WorkSafeBC recommends outdoor workers drink water every 20 minutes, wear light-coloured, loose fitting clothing made of breathable fabric and do the hardest physical work during the coolest part of the day, before 11 a.m. and after 3 p.m.
It also recommends knowing personal risk factors such as pre-existing conditions and medications and to check for symptoms and signs of heat stress individually as well as for co-workers.
Employers are encouraged to monitor heat conditions, require workers to not work alone and ensure adequate First-Aid coverage and emergency procedures are in place.
WorkSafeBC also urges employers to establish proper work-rest cycles, rotate work activity and/or use additional workers to reduce exposure. Physical modifications to facilities, equipment and processes to reduce exposure is also recommended along with cooling areas with shade and making water is available.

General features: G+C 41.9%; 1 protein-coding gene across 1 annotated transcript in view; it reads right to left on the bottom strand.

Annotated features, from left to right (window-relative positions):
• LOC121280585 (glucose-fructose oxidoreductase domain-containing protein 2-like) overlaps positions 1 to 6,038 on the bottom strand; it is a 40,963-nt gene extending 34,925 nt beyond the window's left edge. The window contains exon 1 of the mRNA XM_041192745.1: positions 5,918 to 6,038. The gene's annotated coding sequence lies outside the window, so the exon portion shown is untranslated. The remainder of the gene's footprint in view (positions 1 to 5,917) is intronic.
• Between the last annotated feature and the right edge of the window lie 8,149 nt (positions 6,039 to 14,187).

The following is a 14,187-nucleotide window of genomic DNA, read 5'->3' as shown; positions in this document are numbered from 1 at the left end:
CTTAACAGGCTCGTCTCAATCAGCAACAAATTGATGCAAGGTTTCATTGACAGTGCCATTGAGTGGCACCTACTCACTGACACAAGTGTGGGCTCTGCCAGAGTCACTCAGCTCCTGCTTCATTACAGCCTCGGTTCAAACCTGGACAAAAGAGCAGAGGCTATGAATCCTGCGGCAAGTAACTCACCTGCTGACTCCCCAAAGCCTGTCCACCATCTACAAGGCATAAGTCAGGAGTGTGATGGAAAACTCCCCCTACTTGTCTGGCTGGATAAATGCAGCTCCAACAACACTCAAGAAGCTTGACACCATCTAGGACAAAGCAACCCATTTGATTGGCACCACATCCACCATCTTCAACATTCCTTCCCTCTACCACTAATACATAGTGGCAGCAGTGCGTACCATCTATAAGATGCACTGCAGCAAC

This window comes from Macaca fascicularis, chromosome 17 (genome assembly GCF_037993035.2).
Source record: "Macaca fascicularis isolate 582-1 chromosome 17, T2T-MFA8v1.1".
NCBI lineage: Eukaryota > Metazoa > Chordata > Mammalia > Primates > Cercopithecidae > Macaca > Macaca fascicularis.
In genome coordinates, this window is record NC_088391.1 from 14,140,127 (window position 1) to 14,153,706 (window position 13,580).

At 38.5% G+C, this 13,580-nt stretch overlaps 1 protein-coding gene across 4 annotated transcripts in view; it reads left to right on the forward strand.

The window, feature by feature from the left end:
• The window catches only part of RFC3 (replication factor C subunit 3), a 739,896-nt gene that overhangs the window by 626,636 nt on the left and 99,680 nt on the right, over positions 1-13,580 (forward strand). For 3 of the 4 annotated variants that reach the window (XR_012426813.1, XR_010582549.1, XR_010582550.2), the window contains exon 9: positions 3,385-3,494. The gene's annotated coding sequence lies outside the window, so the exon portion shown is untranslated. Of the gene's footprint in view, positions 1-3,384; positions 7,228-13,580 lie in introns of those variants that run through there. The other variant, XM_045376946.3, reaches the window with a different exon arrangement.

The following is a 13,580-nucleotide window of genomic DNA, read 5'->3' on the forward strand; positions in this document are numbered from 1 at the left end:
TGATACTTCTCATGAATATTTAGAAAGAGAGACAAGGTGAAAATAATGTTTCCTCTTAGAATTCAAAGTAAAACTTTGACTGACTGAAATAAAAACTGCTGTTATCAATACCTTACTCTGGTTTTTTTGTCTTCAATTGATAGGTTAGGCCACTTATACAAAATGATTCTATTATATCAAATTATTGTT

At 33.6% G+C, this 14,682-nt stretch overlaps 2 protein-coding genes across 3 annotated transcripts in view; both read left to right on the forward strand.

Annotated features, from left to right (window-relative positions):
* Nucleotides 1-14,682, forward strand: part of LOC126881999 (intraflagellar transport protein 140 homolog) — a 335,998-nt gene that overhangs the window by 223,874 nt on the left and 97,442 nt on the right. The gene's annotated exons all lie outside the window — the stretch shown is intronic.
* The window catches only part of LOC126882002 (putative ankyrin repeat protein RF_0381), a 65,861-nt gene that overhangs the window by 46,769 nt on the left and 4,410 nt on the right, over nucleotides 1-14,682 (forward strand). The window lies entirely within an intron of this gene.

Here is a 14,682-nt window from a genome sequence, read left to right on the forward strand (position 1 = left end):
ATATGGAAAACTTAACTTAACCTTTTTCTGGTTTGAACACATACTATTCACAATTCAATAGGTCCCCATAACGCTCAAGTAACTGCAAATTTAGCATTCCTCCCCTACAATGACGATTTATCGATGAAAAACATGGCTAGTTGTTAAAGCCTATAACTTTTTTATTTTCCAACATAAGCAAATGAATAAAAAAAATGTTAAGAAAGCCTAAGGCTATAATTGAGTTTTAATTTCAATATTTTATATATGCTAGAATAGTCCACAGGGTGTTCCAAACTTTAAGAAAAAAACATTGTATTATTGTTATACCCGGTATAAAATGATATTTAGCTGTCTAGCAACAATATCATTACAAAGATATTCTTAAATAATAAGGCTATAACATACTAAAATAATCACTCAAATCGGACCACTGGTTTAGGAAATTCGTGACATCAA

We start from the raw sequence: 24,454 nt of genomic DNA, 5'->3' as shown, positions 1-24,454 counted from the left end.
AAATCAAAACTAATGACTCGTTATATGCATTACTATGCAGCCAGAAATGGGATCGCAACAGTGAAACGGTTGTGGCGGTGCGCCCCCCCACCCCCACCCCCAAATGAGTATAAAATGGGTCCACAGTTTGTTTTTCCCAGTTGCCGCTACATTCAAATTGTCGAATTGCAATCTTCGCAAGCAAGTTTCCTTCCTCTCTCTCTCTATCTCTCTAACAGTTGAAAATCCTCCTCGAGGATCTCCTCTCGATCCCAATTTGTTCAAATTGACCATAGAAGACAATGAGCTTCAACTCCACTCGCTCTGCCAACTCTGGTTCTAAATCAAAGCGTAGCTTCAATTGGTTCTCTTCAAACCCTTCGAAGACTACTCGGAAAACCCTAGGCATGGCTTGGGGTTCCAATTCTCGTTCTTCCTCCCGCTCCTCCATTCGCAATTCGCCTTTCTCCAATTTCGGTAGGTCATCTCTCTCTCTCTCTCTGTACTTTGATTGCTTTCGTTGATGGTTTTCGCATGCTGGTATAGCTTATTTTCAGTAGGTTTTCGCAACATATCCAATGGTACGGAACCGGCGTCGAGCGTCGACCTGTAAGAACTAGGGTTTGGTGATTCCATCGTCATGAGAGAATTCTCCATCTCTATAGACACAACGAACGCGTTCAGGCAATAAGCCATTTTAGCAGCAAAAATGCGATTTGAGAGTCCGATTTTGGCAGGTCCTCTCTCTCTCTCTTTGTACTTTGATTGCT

“Outdoor workers face many risks when the weather is hot. By law, employers are required to know if their workers are at risk by performing a heat-stress assessment and implementing a mitigation plan, when necessary,” WorkSafeBC prevention field services director Dan Strand said in a statement.
Symptoms of heat exhaustion include excess sweating, dizziness, fainting and muscle cramps. Those of heat stroke include cessation of sweating, an increased breathing rate, confusion, seizures and possible cardiac arrest.
WorkSafeBC has documentation about heat stress at WorkSafeBC.com and features a video called Sun Safety at Work on their Youtube channel.